Why is Wikidata important to you?
You may not know it yet, but Wikidata is very important to you. For years most people were suspicious or cautious about Wikipedia being a reliable source. Now the Library of Congress tracks items in Wikidata, making it an authority whose reliability has improved significantly in recent years. And the ARL, IFLA, and the PCC have all pledged their support of improving the repository. Wikidata is surging in popularity and is going to occupy a similarly influential space in our lives.
Wikidata is the centralized, linked data repository for all Wikimedia projects. This means that all Wikimedia projects (Commons and Wikipedia for instance) can pull the information from the same central place. This also means that all 300+ language versions of Wikipedia can pull data from Wikidata as well. There is incredible potential for more access to information, more consistency across different languages, and the ability for any language-speaker to contribute more equitably.
Beyond the effect it is having in Wiki-verse, Wikidata is machine readable. This means that digital assistants, AI, bots, and scripts can interact with Wikidata’s structured, linked data. With one of the world’s largest databases of freely licensed (CC-0), open data, software will be able to better answer your questions, provide more context when you search, and link you to related sources in an efficient way. Additionally, this has implications for increased visibility in Google’s search results, elevating more accurate information to above the fold for countless concepts, events, and individuals.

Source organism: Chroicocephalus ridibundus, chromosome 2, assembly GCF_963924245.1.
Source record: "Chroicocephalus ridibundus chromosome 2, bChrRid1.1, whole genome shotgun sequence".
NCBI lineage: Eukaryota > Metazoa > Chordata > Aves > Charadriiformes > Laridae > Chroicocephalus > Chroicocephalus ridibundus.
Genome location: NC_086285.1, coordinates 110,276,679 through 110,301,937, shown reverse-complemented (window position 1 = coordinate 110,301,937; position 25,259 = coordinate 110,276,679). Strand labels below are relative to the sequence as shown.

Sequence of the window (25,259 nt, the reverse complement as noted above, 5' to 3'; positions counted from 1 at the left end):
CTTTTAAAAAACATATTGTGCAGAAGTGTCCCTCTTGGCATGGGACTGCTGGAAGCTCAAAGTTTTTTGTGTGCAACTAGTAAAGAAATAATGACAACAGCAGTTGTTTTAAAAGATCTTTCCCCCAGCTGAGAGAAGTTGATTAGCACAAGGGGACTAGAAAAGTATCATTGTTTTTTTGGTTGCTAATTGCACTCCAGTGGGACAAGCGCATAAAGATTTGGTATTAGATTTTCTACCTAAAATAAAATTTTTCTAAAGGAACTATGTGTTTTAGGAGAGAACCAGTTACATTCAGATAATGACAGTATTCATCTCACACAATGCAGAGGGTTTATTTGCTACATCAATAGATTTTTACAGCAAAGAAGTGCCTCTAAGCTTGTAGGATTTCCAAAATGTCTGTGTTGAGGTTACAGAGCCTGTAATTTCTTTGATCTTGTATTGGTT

For those in academia, consider the impact linked data has on libraries. More and more collections are being linked through authority control, structured vocabulary, and other identifiers. Wikidata (and the database software it runs on, Wikibase) are allowing institutions to connect their data like never before. The GND in Germany is a great example of how ambitious these projects can be. Other projects like the Sum of All Paintings/Crotos demonstrate how easy it is to share entire collections with anyone, anywhere. Once entire collections are in Wikidata, users can pull specific information from Wikidata using a powerful query service. Queries can reveal new insights like the location of cities with current mayors who identify as female, urban population distribution, and customizable lists of Chemistry Nobel Prize Winners.
Building off of these examples, it becomes a logical next step to increase the representation of library collections on Wikidata. The beauty of Wikidata being open is that anyone can pull information from it to enrich a collection, improve research or help illustrate a point in a presentation with a visualization. Imagine the impact on access and visibility integrating an archive, special collections, or general collection on a Wikimedia project could have.
Interested in learning more about Wikidata? Wiki Education is facilitating online courses and in-person workshops this July that embed participants in the possibilities of Wikidata. We’re eager to train new editors and foster a passionate, inclusive community on Wikidata. Find more information and sign up today at data.wikiedu.org.